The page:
Overall as an esports competitor and viewer myself I believe franchising for some of these games that will remain popular for years is a positive step for those games and esports as a whole. For a long time esports could not get any mainstream coverage because television channels didn’t see potential in showing these games over traditional major league sporting events. Through Twitch.tv esports events and leagues found a place to grow its fan base and now are able to attract higher viewers them many major traditional sporting events. Will franchising ruin video game culture because of  groups with no history in esports entering the field? No, I think investors, sponsors and viewers who just now have taken interest in esports are actually trying to play catch up with understanding the culture behind video gaming and esports as it starts to be treated like a real profession and industry with organizations with history, star players and “mega events” as Compton would put it.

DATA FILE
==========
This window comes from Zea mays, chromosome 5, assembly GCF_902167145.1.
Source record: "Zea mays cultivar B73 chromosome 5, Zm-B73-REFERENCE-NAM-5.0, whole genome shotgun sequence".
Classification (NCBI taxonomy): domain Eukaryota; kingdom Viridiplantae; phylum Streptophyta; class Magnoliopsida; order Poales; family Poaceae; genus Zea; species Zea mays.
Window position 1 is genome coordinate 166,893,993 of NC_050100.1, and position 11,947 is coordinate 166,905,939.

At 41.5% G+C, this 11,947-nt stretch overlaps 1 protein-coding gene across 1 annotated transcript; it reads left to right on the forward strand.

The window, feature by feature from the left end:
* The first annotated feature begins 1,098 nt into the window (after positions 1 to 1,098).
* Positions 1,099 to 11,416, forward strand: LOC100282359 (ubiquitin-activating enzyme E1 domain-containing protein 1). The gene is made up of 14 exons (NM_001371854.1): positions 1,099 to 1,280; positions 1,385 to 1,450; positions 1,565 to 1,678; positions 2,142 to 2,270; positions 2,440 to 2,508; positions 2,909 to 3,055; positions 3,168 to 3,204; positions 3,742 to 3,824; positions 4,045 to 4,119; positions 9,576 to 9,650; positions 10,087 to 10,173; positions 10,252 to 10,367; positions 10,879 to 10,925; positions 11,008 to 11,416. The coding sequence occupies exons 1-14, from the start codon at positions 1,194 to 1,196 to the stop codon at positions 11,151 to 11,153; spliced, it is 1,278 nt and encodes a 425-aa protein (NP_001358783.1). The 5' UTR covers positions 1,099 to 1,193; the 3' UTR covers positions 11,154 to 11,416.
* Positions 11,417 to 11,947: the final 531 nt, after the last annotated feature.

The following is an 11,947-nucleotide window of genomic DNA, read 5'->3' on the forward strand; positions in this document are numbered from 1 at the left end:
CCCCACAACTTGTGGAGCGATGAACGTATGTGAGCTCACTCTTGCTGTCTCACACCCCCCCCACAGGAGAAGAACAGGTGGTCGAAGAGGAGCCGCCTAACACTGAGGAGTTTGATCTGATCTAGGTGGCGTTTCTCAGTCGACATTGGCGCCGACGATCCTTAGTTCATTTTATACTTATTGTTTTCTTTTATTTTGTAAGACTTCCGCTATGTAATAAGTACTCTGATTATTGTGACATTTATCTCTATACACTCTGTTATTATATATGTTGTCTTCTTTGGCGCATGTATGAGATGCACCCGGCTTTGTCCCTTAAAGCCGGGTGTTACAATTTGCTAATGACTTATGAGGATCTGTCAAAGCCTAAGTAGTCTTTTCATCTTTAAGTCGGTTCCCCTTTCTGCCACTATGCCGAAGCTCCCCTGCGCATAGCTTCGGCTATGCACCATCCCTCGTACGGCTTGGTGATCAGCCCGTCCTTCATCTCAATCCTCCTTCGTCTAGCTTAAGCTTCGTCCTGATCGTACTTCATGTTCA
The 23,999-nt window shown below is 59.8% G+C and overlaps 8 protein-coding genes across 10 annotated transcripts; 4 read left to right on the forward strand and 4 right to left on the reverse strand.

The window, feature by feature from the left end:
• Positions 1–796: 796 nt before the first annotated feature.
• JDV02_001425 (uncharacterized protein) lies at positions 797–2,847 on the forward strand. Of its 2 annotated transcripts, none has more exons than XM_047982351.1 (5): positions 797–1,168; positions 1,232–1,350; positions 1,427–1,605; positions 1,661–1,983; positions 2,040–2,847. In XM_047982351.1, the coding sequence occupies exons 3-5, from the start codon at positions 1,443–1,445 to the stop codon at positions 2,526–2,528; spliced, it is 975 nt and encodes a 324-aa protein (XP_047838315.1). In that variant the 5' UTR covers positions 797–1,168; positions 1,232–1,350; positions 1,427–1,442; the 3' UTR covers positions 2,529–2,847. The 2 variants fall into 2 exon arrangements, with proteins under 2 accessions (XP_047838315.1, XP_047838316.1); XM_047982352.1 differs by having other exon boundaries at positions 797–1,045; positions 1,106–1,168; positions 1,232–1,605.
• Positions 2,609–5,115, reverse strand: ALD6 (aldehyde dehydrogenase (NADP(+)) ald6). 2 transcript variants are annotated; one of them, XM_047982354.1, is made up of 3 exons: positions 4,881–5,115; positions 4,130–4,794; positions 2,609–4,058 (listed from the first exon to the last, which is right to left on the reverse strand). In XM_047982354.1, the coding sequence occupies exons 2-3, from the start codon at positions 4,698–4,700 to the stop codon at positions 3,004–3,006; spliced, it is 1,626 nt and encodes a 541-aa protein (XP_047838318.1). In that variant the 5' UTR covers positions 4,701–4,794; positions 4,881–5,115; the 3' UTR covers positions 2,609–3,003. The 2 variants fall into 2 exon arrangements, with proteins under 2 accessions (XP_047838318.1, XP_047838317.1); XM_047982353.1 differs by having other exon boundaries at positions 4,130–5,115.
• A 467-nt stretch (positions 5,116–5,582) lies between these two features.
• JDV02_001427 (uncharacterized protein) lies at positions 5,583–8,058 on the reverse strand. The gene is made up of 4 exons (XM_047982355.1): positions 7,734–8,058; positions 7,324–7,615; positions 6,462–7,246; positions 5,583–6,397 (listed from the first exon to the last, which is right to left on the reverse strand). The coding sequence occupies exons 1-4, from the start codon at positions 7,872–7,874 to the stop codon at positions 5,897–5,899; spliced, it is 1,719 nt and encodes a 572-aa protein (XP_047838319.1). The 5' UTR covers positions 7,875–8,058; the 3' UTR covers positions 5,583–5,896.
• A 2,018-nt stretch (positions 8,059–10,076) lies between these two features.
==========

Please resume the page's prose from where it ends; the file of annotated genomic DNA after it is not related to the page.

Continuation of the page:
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2017 LoL World Championship Finals held at Beijing National Stadium (Image Source: LoL Esports Flickr

But at his point a lot is still up in the air as both franchise leagues are still in their first season, so nobody can be sure what will be the short term or long term effects of this move, all we can do is sit back and watch the games for now.

What do you think?

Do you think of esports as similar if not equal to traditional sports?

Do you take games like League of Legends and Overwatch more seriously because of their franchise leagues?

Should more esports games franchise their professional play?

 

Works Cited: